The package of ideas is the work of Save the Elephants, a research and conservation organization in Kenya. The group is calling it the Human-Elephant Coexistence Toolbox.
The guide was launched on Aug 12 and is the brainchild of Lucy King, the head of Save the Elephants’ Human-Elephant Coexistence program.
It is modeled on the organization’s Elephants and Bees Project, a beehive fence project that is helping to drive away crop-raiding elephants from farms in Kenya’s Tsavo area.
More than 11,000 beehives have been set up at 84 sites in areas classified as elephant conflict zones across Africa and Asia. The beehive guide presents more than 80 methods of deterrence in an illustrated 130-page manual.
As well as being used by people in rural communities, the guide is also used by trainers with nongovernmental organizations. Each page contains instructions alongside a “recipe” for each deterrent.
The guide sets out instructions for watch towers, chili fences and beehive fences, along with ways to protect grain stores and schools.
King said the damage caused by elephants to farmers’ livelihoods, especially during drought as is the case with Kenya now, has caused farmers to retaliate against the elephants.
“The success of our beehive fence project in Kenya is proof that there are other more peaceful ways for farmers to protect their livelihoods and, in some cases, even secure an income,” she said.
King said farmers in their study site in Sagalla, in Kenya’s eastern Arch Mountains, have benefited from some of the methods compiled in the manual.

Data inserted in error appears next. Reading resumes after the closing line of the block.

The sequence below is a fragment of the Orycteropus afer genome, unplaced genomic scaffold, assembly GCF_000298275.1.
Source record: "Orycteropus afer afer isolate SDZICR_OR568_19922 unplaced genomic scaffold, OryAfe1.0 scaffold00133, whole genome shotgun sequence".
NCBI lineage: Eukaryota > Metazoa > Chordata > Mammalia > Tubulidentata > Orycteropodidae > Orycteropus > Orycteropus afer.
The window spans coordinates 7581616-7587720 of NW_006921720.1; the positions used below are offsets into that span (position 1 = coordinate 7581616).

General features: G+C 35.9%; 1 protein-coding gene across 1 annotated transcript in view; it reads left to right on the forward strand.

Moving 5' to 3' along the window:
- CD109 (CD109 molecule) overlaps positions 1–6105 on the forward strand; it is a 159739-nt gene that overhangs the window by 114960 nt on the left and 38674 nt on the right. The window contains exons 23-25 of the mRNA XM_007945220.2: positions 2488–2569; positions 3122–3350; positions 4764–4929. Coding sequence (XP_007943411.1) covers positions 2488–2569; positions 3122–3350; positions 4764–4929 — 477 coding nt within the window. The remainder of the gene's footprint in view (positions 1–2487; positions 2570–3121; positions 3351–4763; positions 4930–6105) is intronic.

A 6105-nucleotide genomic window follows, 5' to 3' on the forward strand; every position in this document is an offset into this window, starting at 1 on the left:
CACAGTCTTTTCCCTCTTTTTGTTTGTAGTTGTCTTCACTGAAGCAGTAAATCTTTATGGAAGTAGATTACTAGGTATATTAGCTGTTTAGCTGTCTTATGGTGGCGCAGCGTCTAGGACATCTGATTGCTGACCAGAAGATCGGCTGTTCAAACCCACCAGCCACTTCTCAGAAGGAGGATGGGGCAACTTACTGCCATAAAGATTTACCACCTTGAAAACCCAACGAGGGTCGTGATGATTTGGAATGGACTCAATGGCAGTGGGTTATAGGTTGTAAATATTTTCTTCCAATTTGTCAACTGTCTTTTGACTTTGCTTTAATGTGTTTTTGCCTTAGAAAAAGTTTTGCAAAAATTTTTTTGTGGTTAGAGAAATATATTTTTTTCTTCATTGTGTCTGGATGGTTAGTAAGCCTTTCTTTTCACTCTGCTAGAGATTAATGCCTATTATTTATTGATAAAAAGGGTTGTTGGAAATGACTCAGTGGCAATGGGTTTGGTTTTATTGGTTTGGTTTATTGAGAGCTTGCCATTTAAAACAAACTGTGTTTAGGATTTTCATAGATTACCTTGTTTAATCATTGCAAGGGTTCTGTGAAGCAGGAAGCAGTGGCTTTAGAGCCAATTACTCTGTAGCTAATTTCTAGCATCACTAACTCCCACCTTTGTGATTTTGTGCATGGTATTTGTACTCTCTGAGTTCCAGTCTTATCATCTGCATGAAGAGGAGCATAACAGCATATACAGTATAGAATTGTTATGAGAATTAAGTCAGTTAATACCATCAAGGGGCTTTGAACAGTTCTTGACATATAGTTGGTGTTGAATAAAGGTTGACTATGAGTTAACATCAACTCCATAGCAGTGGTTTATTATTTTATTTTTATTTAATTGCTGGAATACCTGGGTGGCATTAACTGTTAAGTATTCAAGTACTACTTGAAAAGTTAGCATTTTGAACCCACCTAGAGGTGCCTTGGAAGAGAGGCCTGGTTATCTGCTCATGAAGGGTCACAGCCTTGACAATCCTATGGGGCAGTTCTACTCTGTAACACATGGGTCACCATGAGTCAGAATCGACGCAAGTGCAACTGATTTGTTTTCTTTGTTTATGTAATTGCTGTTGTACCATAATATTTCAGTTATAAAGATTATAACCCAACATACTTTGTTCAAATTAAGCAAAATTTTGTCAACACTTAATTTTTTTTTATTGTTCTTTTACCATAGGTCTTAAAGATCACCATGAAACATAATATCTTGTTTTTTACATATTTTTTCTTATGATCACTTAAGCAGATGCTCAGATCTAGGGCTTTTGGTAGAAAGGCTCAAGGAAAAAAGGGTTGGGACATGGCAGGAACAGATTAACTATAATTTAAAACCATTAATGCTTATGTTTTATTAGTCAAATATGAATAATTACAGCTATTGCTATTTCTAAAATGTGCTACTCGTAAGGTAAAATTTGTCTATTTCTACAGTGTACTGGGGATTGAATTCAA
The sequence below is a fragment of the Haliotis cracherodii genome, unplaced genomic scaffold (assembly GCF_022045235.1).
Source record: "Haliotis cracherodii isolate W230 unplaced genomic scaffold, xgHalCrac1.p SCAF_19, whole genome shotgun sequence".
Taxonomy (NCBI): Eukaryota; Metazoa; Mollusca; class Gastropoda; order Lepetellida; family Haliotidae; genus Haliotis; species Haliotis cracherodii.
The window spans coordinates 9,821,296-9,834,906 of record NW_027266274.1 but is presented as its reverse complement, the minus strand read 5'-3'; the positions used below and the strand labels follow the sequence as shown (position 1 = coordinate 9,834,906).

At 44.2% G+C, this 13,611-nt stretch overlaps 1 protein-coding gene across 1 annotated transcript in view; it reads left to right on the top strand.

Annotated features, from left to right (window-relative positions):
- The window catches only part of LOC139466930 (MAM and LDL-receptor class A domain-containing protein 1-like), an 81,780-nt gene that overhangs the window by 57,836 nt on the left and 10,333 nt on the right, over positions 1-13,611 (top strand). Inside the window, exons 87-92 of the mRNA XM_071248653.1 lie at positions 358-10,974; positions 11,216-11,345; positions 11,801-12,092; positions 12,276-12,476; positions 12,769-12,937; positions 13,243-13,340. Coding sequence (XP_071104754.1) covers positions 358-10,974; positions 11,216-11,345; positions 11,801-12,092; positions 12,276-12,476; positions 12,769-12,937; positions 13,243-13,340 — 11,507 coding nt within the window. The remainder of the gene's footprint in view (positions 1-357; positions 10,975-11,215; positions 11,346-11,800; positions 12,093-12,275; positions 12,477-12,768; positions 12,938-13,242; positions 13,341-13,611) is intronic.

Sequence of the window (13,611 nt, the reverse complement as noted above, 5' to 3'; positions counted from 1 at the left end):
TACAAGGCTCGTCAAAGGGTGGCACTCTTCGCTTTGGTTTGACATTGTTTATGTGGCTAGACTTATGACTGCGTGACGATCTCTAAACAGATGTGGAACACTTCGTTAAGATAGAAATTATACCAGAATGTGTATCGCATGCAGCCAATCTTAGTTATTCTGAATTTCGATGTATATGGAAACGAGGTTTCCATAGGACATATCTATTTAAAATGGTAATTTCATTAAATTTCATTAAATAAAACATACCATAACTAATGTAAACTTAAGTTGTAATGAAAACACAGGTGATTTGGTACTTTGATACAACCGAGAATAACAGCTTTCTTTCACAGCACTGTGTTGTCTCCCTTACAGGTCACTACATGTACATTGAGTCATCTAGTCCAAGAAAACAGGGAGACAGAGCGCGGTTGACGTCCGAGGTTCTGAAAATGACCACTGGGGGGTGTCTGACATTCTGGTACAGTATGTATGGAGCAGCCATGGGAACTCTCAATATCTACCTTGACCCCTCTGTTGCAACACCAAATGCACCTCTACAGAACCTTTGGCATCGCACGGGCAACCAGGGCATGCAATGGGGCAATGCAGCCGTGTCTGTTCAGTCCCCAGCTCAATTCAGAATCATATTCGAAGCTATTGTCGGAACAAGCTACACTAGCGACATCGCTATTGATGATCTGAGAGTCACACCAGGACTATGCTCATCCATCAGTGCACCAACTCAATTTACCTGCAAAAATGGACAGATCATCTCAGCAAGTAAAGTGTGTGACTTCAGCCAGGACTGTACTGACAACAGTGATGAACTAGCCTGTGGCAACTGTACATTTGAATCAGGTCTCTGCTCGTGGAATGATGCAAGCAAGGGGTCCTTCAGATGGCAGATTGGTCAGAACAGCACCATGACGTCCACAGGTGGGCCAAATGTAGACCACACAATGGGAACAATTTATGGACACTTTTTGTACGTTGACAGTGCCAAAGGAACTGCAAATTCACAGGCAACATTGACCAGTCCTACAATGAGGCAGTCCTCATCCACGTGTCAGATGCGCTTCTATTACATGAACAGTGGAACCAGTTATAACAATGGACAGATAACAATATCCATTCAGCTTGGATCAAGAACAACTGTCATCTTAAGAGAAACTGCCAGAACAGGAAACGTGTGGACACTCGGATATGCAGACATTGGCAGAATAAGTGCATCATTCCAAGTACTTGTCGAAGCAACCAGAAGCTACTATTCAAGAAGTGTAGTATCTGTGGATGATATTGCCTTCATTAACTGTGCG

Farmer Hezron Nzumu said beehive fences have helped keep elephants away from his farms.
“When rains are successful, we are assured of harvest, unlike some two years ago, when elephants would raid our farms and destroy all our crops,” he said. “We are grateful to Save the Elephants for the projects.”
Loki Osborn, chair of the Human Elephant Conflict Taskforce for the International Union for Conservation of Nature African Elephant Specialist Group in Zimbabwe, said the document is critical for those who study human-elephant conflict.
“We have all tried to communicate our findings to the people who live with elephants, but with little real impact,” he said. “The manuals were too academic or in the wrong language or unavailable to the villagers who needed them most. This new collection addresses all those issues and more.”
The conflict between humans and elephants has been on the rise in Africa, as the animals compete with people for resources and space.
In Zimbabwe, which has over 100,000 elephants, the human-wildlife conflict has long been a problem. It is second only to Botswana for its elephant population.
This year 67 farmers have lost their lives due to encounters with wildlife, with 79 others injured, according to the Zimbabwe Parks and Wildlife Management Authority, which manages the country’s national parks.
In Kenya, the problem is exacerbated by the drought affecting large parts of the country. In the north, eight elephants were killed in a single week by villagers, according to Save the Elephants.